AFS

Admiralty Forecast Section

The Admiralty Forecast Section was set up in 1939 and mobilised, purely for an exercise in the middle of August in preparation for the impending hostilities – it never closed for the next twenty eight years, until the whole operation moved to Northwood. By 25 August 1939 the AFS had been mobilised for real in the Admiralty basement soon to become known as the Citadel. The reasoning behind the formation was to have a weather organisation able to give specific attention to the forecast required by the Admiralty, the Fleet and Naval Shore Authorities of the Home Station.
The AFS was responsible for preparing Home Fleet weather messages using data supplied by the Air Ministry network and to issue an analysis of weather to the Home Fleet. Weather shipping forecasts were sent every twelve hours to Naval Shore Authorities. One of the main roles was to compile and distribute weather reports and forecasts for special operations and, along with the Air Ministry Met Office and the USAAF, the AFS was responsible for all the invasion forecasts.
Once the war was over the AFS continued in much the same vein; issuing weather reports and forecasts to Home Fleet shore stations and broadcasting weather forecasts to ships in the Home/Western Fleet area. In addition data was collated from other Fleet Weather Centres to be used, if necessary, on special operations. For a time after the war there were discussions as to whether it was necessary to retain the AFS along with the other Fleet Weather Centres scattered overseas. A decision was eventually made that it was thought to be worthwhile to have these centres able to cover forecasting in much of the world’s oceans.
Always a ratings draft, the Admiralty Forecast Section continued in the Citadel until June 1967 when it moved, with the CinC Western Fleet to Northwood, destined to expand and become a very different centre over the ensuing forty years. The AFS had become a very different entity to the temporary section set up to cover weather in a hostilities situation nearly thirty years before.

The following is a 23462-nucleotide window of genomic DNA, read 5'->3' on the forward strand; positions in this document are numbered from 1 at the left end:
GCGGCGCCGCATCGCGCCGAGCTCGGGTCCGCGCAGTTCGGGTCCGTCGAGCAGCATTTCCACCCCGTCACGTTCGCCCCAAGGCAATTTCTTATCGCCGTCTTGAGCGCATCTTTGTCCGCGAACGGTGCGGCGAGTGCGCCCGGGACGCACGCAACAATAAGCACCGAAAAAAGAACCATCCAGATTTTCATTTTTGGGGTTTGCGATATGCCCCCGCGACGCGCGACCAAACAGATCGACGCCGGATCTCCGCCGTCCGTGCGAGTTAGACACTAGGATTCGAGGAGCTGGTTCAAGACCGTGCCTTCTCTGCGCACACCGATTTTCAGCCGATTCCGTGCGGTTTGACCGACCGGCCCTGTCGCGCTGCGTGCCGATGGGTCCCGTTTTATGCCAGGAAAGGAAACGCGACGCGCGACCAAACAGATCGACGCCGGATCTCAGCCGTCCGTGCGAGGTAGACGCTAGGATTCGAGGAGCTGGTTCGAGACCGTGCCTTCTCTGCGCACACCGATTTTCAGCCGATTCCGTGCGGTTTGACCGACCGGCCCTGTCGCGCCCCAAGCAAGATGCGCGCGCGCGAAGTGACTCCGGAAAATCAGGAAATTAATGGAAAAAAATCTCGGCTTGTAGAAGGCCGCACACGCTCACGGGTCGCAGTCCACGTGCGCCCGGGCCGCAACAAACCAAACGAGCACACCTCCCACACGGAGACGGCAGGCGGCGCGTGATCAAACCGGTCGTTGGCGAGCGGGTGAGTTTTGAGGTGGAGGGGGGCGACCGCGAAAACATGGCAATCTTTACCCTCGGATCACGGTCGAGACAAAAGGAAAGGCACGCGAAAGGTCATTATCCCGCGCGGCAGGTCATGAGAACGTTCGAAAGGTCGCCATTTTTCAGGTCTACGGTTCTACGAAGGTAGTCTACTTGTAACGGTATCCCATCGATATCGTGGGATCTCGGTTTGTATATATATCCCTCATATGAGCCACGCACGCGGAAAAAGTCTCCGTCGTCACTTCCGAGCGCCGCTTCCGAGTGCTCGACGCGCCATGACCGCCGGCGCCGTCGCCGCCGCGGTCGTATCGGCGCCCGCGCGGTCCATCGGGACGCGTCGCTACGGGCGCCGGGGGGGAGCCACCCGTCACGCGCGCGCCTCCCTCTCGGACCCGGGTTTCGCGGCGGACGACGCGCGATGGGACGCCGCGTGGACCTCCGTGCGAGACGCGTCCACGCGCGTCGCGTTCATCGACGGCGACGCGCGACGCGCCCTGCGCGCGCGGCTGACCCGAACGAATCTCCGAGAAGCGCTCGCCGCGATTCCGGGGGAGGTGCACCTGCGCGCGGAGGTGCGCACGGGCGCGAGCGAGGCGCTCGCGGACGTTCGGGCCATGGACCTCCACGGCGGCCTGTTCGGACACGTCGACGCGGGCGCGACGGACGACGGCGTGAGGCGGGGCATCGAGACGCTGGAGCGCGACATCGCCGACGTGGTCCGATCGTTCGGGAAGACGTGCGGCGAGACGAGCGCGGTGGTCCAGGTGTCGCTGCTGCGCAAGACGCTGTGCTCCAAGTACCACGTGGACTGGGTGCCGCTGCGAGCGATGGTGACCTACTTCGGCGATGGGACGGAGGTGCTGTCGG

In 1962 a new section moved next door to the AFS in the Citadel. This was the Anti- Submarine Warfare Environmental Prediction System (ASWEPS), the forerunner of oceanography. This section was formed under the leadership, initially, of the late Captain Denis Roe OBE as a research and experimental section. Reasonable success ensured that ASWEPS survival and status would expand. There followed a brief argument from on high between the hydrographers and the meteorologists resulting in Met winning the day. Although the hydrographers had more under water surveying experience, it was the meteorologists who had travelled to the United States for a familiarisation course in military oceanography.
Once the AFS moved to Northwood it was not long before ASWEPS followed suit and joined what had become Western Fleet Weather Centre (WFWC) in October of the same year. New Location, new title; for ASWEPS read oceanography, and the rest, as they say, is history.
Bibliography Memories of Capt David Davidge RN Rtd

The Naval Meteorological Service 1945

Diary of the Naval Meteorological Service 1916-1947